# 9.8 Exercises  (Page 5/5)

 Page 5 / 5

A camp director is interested in the mean number of letters each child sends during his/her camp session. The population standard deviation is known to be 2.5. A survey of 20 campers is taken. The mean from the sample is 7.9 with a sample standard deviation of 2.8.

• $\overline{x}=\text{________}$
• $\sigma =\text{________}$
• ${s}_{x}=\text{________}$
• $n=\text{________}$
• $n-1=\text{________}$
• Define the Random Variables $X$ and $\overline{X}$ , in words.
• Which distribution should you use for this problem? Explain your choice.
• Construct a 90% confidence interval for the population mean number of letters campers send home.
• State the confidence interval.
• Sketch the graph.
• Calculate the error bound.
• What will happen to the error bound and confidence interval if 500 campers are surveyed? Why?

• 7.9
• 2.5
• 2.8
• 20
• 19
• $N\left(7\text{.}9,\frac{2\text{.}5}{\sqrt{\text{20}}}\right)$
• CI: (6.98, 8.82)
• EB: 0.92

Stanford University conducted a study of whether running is healthy for men and women over age 50. During the first eight years of the study, 1.5% of the 451 members of the 50-Plus Fitness Association died. We are interested in the proportion of people over 50 who ran and died in the same eight–year period.

• Define the Random Variables $X$ and $P\text{'}$ , in words.
• Which distribution should you use for this problem? Explain your choice.
• Construct a 97% confidence interval for the population proportion of people over 50 who ran and died in the same eight–year period.
• State the confidence interval.
• Sketch the graph.
• Calculate the error bound.
• Explain what a “97% confidence interval” means for this study.

In a recent sample of 84 used cars sales costs, the sample mean was $6425 with a standard deviation of$3156. Assume the underlying distribution is approximately normal.

• Which distribution should you use for this problem? Explain your choice.
• Define the Random Variable $\overline{X}$ , in words.
• Construct a 95% confidence interval for the population mean cost of a used car.
• State the confidence interval.
• Sketch the graph.
• Calculate the error bound.
• Explain what a “95% confidence interval” means for this study.

• ${t}_{\text{83}}$
• mean cost of 84 used cars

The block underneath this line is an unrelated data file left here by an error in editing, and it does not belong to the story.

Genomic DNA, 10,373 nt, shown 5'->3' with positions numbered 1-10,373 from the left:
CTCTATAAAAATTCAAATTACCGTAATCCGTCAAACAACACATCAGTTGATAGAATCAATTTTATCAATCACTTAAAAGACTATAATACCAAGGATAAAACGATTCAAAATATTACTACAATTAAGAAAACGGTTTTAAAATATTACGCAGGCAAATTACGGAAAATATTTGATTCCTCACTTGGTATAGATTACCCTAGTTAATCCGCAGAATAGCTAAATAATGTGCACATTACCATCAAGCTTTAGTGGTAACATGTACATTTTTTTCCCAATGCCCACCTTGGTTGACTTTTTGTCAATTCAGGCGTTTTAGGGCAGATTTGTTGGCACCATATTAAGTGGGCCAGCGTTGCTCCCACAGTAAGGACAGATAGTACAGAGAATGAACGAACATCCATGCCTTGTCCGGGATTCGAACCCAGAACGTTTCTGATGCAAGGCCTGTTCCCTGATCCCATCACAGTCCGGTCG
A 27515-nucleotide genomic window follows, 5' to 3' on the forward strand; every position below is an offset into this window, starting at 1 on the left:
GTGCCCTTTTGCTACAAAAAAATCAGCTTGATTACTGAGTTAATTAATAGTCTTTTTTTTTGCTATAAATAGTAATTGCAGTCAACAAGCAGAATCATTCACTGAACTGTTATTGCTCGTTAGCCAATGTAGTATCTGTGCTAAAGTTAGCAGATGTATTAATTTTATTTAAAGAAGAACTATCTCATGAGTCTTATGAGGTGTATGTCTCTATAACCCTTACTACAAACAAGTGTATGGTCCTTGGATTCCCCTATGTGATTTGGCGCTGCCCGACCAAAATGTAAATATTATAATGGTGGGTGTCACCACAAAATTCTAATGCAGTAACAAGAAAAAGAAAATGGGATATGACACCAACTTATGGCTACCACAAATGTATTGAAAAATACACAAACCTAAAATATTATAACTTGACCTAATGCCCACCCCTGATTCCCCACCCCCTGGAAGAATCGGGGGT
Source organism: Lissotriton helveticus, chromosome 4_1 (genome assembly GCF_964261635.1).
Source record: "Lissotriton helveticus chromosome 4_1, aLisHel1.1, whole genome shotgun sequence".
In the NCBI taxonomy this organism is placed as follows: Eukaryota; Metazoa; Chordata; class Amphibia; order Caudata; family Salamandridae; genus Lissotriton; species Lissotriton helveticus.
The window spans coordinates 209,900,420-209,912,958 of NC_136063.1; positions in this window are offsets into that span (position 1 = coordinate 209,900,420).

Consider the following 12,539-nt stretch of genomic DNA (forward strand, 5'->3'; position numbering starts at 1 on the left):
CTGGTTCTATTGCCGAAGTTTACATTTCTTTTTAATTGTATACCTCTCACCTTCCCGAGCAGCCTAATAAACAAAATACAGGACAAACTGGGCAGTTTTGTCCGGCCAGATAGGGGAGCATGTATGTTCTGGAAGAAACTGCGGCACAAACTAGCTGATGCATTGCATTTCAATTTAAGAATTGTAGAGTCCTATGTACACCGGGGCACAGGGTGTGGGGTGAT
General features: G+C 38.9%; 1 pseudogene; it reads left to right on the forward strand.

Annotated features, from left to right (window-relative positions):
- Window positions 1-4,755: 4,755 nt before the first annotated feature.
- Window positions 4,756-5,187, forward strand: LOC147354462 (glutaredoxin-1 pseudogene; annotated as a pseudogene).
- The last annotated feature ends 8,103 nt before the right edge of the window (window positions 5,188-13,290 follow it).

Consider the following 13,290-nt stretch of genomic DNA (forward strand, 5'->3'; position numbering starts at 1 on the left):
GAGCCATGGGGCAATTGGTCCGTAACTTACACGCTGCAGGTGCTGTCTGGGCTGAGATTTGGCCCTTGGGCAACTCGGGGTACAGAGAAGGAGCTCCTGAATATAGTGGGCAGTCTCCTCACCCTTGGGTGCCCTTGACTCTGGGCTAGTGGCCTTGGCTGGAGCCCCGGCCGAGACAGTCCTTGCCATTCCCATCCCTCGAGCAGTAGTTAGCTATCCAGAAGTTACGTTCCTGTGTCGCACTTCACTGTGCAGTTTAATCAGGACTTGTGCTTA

• CI: (5740.10, 7109.90)
• EB = 684.90

A telephone poll of 1000 adult Americans was reported in an issue of Time Magazine . One of the questions asked was “What is the main problem facing the country?” 20% answered “crime”. We are interested in the population proportion of adult Americans who feel that crime is the main problem.

• Define the Random Variables $X$ and $P\text{'}$ , in words.
• Which distribution should you use for this problem? Explain your choice.
• Construct a 95% confidence interval for the population proportion of adult Americans who feel that crime is the main problem.
• State the confidence interval.
• Sketch the graph.
• Calculate the error bound.
• Suppose we want to lower the sampling error. What is one way to accomplish that?
• The sampling error given by Yankelovich Partners, Inc. (which conducted the poll) is ± 3%. In 1-3 complete sentences, explain what the ± 3% represents.

Refer to the above problem. Another question in the poll was “[How much are] you worried about the quality of education in our schools?” 63% responded “a lot”. We are interested in the population proportion of adult Americans who are worried a lot about the quality of education in our schools.

1. Define the Random Variables $X$ and $P\text{'}$ , in words.
2. Which distribution should you use for this problem? Explain your choice.
3. Construct a 95% confidence interval for the population proportion of adult Americans worried a lot about the quality of education in our schools.
• State the confidence interval.
• Sketch the graph.
• Calculate the error bound.
4. The sampling error given by Yankelovich Partners, Inc. (which conducted the poll) is ± 3%. In 1-3 complete sentences, explain what the ± 3% represents.

• $N\left(0.63,\sqrt{\frac{\left(0.63\right)\left(0.37\right)}{1000}}\right)$
• CI: (0.60, 0.66)
• EB = 0.03

Six different national brands of chocolate chip cookies were randomly selected at the supermarket. The grams of fat per serving are as follows: 8; 8; 10; 7; 9; 9. Assume the underlying distribution is approximately normal.

• Calculate a 90% confidence interval for the population mean grams of fat per serving of chocolate chip cookies sold in supermarkets.
• State the confidence interval.
• Sketch the graph.
• Calculate the error bound.
• If you wanted a smaller error bound while keeping the same level of confidence, what should have been changed in the study before it was done?
• Go to the store and record the grams of fat per serving of six brands of chocolate chip cookies.
• Calculate the mean.
• Is the mean within the interval you calculated in part (a)? Did you expect it to be? Why or why not?

A confidence interval for a proportion is given to be (– 0.22, 0.34). Why doesn’t the lower limit of the confidence interval make practical sense? How should it be changed? Why?